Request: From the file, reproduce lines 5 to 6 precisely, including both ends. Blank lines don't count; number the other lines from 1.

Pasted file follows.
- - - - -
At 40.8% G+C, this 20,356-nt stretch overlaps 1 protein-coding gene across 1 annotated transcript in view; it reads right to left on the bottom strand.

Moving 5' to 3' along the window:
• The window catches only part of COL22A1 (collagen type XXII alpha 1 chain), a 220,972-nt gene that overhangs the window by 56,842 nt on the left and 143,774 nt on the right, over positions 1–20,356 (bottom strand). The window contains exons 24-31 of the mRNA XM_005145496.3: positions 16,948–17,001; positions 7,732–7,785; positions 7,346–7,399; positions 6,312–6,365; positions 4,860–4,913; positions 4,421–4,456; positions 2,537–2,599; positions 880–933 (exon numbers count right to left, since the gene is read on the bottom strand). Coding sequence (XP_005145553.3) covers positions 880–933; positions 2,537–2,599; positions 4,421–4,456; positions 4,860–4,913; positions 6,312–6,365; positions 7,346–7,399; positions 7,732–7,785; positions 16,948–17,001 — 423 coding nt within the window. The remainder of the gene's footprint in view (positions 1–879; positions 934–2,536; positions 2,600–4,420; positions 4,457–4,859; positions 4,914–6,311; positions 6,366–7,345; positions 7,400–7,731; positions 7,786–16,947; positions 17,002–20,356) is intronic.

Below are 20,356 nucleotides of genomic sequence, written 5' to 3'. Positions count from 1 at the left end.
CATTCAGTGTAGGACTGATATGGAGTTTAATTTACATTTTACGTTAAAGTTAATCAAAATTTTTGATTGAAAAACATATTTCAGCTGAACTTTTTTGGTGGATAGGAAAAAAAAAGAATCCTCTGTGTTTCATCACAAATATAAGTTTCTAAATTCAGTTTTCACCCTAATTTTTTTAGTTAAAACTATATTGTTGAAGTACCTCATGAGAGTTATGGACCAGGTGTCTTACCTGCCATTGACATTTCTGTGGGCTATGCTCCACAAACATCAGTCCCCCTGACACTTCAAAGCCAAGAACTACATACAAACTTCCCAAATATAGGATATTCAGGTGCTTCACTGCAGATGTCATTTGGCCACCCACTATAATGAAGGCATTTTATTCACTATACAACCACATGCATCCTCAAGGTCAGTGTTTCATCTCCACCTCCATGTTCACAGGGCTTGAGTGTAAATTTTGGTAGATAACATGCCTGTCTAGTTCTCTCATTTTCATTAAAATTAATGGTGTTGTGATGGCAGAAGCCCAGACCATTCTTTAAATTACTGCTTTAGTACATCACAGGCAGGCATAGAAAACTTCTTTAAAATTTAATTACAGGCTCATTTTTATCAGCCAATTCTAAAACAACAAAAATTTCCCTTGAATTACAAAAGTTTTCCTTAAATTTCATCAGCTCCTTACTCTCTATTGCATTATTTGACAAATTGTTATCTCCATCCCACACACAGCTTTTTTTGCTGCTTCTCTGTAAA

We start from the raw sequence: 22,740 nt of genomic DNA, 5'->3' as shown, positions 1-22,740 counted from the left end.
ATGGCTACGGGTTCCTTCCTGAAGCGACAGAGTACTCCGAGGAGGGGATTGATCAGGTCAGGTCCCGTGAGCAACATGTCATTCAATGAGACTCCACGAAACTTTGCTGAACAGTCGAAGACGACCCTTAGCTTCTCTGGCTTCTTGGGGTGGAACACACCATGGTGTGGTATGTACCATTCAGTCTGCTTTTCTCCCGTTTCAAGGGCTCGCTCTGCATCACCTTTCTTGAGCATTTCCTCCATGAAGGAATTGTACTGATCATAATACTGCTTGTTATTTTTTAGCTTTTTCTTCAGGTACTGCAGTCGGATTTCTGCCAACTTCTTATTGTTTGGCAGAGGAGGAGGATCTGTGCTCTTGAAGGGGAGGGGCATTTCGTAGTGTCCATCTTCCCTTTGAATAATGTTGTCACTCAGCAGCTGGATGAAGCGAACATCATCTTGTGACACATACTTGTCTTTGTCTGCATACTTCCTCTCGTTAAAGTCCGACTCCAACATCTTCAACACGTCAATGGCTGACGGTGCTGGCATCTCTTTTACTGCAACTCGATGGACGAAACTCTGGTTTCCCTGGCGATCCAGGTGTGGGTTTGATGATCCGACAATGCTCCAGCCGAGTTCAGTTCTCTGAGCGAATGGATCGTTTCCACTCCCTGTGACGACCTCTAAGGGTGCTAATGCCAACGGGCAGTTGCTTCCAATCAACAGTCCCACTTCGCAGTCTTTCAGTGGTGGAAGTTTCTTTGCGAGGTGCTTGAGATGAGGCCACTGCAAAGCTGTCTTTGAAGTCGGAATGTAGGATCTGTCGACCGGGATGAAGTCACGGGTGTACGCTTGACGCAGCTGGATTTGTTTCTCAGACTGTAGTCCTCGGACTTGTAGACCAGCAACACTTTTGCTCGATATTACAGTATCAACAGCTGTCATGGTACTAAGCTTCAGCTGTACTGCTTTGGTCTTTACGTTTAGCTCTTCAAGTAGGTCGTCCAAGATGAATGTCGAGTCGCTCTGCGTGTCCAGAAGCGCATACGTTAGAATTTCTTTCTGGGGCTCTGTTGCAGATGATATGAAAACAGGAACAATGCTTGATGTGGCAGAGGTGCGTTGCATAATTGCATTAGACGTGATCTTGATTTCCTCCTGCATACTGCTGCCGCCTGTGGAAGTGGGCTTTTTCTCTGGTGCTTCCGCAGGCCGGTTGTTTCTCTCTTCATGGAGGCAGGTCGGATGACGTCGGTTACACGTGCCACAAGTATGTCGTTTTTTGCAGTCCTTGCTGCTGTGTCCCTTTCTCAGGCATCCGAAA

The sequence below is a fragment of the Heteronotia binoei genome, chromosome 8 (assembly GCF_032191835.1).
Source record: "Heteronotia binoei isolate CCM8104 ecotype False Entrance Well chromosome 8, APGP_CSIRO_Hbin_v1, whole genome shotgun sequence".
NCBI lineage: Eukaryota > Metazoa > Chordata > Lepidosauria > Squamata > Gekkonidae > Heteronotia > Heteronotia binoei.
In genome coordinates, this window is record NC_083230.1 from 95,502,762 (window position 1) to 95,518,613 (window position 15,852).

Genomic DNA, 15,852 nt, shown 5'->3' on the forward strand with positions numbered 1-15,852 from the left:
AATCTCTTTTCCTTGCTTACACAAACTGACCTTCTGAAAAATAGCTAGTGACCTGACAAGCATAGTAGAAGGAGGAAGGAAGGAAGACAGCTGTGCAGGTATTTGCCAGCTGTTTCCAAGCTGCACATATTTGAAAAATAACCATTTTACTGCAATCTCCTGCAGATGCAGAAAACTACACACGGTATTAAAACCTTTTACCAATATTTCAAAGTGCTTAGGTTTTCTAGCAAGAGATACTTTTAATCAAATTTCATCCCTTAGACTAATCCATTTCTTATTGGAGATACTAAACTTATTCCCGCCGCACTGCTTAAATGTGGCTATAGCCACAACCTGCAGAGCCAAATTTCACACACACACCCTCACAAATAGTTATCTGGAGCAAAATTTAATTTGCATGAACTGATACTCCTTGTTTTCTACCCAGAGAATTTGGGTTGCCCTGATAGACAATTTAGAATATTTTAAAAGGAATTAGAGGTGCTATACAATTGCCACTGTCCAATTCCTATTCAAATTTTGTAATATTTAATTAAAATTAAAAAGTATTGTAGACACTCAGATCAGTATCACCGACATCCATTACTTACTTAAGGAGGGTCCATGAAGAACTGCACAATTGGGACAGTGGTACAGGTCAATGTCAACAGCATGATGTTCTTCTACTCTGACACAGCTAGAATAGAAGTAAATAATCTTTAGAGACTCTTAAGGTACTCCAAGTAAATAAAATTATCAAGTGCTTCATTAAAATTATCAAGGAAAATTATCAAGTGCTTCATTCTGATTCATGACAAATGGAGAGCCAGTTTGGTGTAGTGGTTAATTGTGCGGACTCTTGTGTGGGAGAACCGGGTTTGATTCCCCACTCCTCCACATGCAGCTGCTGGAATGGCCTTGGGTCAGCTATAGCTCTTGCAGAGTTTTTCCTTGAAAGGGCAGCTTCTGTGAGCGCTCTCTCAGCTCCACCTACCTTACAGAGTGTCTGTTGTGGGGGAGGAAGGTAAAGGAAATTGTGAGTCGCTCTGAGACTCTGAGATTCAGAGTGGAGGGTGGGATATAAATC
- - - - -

CATTCAGTGTAGGACTGATATGGAGTTTAATTTACATTTTACGTTAAAGTTAATCAAAATTTTTGATTGAAAAACATATTTCAGCTGAACTTTTTTGGTGGATAGGAAAAAAAAAGAATCCTCTGTGTTTCATCACAAATATAAGTTTCTAAATTCAGTTTTCACCCTAATTTTTTTAGTTAAAACTATATTGTTGAAGTACCTCATGAGAGTTATGGACCAGGTGTCTTACCTGCCATTGACATTTCTGTGGGCTATGCTCCACAAACATCAGTCCCCCTGACACTTCAAAGCCAAGAACTACATACAAACTTCCCAAATATAGGATATTCAGGTGCTTCACTGCAGATGTCATTTGGCCACCCACTATAATGAAGGCATTTTATTCACTATACAACCACATGCATCCTCAAGGTCAGTGTTTCATCTCCACCTCCATGTTCACAGGGCTTGAGTGTAAATTTTGGTAGATAACATGCCTGTCTAGTTCTCTCATTTTCATTAAAATTAATGGTGTTGTGATGGCAGAAGCCCAGACCATTCTTTAAATTACTGCTTTAGTACATCACAGGCAGGCATAGAAAACTTCTTTAAAATTTAATTACAGGCTCATTTTTATCAGCCAATTCTAAAACAACAAAAATTTCCCTTGAATTACAAAAGTTTTCCTTAAATTTCATCAGCTCCTTACTCTCTATTGCATTATTTGACAAATTGTTATCTCCATCCCACACACAGCTTTTTTTGCTGCTTCTCTGTAAA

We start from the raw sequence: 22,740 nt of genomic DNA, 5'->3' as shown, positions 1-22,740 counted from the left end.